the world famous Shark Rodeo
  • Small grocery and liquor stores.
  • Bait and ice available.
  • 2500 foot runway and aircraft tie downs.
  • Local Customs and Immigration services.

U.S. phone         800 925-5377
Ft. Lauderdale    954 359-1400


A Walker's Cay trip should be designed around fishing with an occasional dive. The only other form of reacreation available is lounging around the pool. There is no beach, as the island is iron hard rock with sharp erosion pockmarks. Even a slight fall on the edges near the water would be painful.

Trolling is excellent other than the peak hot months of July and August, when it's spotty. Bottom fishing is always good, the deeper the better. Lots of small tackle action on the shallow reefs too.

Stop by and ask Capt Billy Black, owner of the Duchess charter boats on center dock, for tips on what's biting and where. He'll always oblige. He also has an excellent charter service, and on the web at www.duchesssportfishing.com.

Diving is okay if you're from a quarry in Ohio, but nondescript if you're used to the SE Florida coast or any of the Carribbean dive destinations. To make up for that, they have the best shark dive in that portion of the hemisphere. In the summer it runs twice a week, less in the winter. They have a full service diveshop, including fills for your own tanks.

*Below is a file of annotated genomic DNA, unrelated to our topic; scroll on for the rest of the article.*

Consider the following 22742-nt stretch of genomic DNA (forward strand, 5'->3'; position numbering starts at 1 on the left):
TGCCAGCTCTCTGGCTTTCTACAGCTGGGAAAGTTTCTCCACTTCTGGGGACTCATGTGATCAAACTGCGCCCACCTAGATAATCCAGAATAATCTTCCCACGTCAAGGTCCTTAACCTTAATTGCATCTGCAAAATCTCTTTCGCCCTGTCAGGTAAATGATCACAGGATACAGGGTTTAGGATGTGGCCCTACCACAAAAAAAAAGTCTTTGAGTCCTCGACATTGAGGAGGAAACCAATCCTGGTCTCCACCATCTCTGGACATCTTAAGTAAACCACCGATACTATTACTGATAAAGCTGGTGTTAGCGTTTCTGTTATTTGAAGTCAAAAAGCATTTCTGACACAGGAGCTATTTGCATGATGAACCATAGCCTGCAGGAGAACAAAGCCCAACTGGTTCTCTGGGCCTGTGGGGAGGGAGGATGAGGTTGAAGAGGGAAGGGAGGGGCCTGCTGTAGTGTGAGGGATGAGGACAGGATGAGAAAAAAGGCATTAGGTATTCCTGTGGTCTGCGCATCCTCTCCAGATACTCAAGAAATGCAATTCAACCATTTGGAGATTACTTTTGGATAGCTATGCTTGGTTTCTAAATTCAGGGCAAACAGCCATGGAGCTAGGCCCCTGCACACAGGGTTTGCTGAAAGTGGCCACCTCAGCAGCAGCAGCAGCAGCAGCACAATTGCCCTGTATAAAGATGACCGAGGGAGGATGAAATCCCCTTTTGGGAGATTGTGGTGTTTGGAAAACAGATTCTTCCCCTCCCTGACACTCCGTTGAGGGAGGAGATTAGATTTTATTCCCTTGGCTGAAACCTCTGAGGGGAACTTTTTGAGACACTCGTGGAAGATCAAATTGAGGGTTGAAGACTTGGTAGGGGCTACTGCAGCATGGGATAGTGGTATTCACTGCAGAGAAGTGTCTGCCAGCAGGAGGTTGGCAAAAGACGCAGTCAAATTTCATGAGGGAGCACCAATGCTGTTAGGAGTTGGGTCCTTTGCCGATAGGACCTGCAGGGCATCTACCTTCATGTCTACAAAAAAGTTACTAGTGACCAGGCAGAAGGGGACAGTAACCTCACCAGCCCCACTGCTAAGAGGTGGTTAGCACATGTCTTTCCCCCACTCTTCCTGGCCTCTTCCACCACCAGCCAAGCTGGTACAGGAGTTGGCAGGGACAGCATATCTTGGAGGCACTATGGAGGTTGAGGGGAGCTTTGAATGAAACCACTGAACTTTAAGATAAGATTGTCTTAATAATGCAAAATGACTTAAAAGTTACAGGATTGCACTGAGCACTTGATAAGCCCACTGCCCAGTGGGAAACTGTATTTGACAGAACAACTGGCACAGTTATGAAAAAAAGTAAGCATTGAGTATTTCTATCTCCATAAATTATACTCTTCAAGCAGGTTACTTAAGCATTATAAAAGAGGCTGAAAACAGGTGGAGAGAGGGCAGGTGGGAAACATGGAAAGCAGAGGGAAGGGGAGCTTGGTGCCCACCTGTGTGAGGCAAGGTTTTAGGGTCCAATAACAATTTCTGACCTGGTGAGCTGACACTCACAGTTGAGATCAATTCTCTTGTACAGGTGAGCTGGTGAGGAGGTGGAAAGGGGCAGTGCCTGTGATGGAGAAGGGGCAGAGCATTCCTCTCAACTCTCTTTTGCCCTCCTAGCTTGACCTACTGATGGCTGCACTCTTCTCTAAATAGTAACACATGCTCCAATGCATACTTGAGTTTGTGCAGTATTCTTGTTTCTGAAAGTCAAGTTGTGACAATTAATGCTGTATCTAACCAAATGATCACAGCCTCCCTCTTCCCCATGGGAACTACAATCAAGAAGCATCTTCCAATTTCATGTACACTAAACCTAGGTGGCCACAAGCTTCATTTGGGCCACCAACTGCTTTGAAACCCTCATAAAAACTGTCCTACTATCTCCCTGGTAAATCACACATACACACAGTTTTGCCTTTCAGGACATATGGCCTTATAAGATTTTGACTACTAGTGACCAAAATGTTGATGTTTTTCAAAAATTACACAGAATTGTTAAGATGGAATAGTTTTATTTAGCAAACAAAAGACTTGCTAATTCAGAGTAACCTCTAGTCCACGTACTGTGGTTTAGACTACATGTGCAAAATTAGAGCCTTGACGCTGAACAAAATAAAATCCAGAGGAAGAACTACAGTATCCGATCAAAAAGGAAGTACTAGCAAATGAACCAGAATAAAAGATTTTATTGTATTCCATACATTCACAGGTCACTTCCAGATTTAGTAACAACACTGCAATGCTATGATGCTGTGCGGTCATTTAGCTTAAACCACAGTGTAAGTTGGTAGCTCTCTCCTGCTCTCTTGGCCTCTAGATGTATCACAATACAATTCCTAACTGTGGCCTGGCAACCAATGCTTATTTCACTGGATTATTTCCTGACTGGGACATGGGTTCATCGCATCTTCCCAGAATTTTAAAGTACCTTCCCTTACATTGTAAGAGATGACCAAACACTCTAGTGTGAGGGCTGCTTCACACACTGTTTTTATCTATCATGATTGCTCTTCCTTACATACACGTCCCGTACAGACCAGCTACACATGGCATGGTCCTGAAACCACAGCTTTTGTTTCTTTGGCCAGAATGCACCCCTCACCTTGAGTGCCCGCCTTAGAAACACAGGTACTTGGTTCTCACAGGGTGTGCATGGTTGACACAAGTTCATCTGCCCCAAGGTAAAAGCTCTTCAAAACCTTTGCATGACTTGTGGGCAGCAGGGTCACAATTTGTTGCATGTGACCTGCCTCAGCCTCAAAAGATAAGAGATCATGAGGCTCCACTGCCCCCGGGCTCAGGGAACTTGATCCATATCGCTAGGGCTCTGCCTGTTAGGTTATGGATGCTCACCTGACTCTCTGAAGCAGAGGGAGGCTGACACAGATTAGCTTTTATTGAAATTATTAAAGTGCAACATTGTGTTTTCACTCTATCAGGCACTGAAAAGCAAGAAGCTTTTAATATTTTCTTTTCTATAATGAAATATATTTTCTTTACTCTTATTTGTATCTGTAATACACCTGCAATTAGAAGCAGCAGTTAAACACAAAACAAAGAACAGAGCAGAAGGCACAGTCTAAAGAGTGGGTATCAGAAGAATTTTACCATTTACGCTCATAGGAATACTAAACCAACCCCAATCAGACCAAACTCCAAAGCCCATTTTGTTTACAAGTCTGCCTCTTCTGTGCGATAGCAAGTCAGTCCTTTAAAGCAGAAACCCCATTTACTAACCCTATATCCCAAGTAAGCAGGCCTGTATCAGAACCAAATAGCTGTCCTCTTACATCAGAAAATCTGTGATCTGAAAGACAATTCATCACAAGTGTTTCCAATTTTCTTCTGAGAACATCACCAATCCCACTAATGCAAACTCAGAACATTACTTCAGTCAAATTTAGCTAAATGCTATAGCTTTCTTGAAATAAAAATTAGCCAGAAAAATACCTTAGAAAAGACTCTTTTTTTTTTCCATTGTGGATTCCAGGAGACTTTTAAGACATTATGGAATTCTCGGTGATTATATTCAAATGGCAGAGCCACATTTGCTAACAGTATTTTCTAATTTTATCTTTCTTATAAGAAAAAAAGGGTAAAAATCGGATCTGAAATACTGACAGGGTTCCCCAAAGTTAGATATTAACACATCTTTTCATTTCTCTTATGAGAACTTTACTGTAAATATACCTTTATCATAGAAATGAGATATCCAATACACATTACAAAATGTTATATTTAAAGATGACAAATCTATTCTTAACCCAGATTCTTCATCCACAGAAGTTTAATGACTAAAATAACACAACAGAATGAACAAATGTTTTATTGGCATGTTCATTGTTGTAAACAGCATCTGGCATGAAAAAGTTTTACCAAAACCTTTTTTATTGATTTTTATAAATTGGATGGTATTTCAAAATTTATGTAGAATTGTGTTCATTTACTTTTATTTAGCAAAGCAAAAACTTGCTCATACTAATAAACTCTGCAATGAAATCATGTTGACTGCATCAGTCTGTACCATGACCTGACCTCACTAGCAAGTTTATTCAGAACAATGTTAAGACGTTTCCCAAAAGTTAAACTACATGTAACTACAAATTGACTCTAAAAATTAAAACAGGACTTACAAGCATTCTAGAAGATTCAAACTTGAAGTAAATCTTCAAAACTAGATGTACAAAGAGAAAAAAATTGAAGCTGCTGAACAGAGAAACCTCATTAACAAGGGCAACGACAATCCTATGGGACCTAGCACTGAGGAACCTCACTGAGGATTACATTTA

Fuel is at least a $.60/gal cheaper at West End than at Walker's Cay, and sometimes better than that. If your route to Walker's passes near West End, plan on topping off there inbound, and take on fuel outbound. I can defer 200 gallons per round trip if I plan it right, which is sometimes $200 savings.

Don't miss an evening trip to nearby Grand Cay for dinner at Rosies. Go early so you can walk the small town and buy fresh baked bread at the local bakery. Unless you really know the waters (many hazards) call Lovetrain on channel 68 to arrange free boat service to/from by Rosies. It saves coming back at night, 3 sheets to the wind.

To/From the Ocean
via Seal Cay Pass

Outer Waypoint

Latitude  27 17.423N    Longitude  78 21.532W

In Seal Cay Pass

Latitude  27 15.493N    Longitude  78 21.732W

Safe passage to/from Walker's Cay and the ocean to the north is available via Seal Cay Pass. From the oceanside, find the outer waypoint, then make for the center of the pass between Seal Cay and Tom Brown's Cay, staying in the middle of the pass until on the bank. Once clear of the pass, make an immediate hard turn and run close along the inner edge of Tom Brown's Cay, the across the channel between Tom Brown's and Walker's, and on into the harbor. Reverse this course to go oceanward.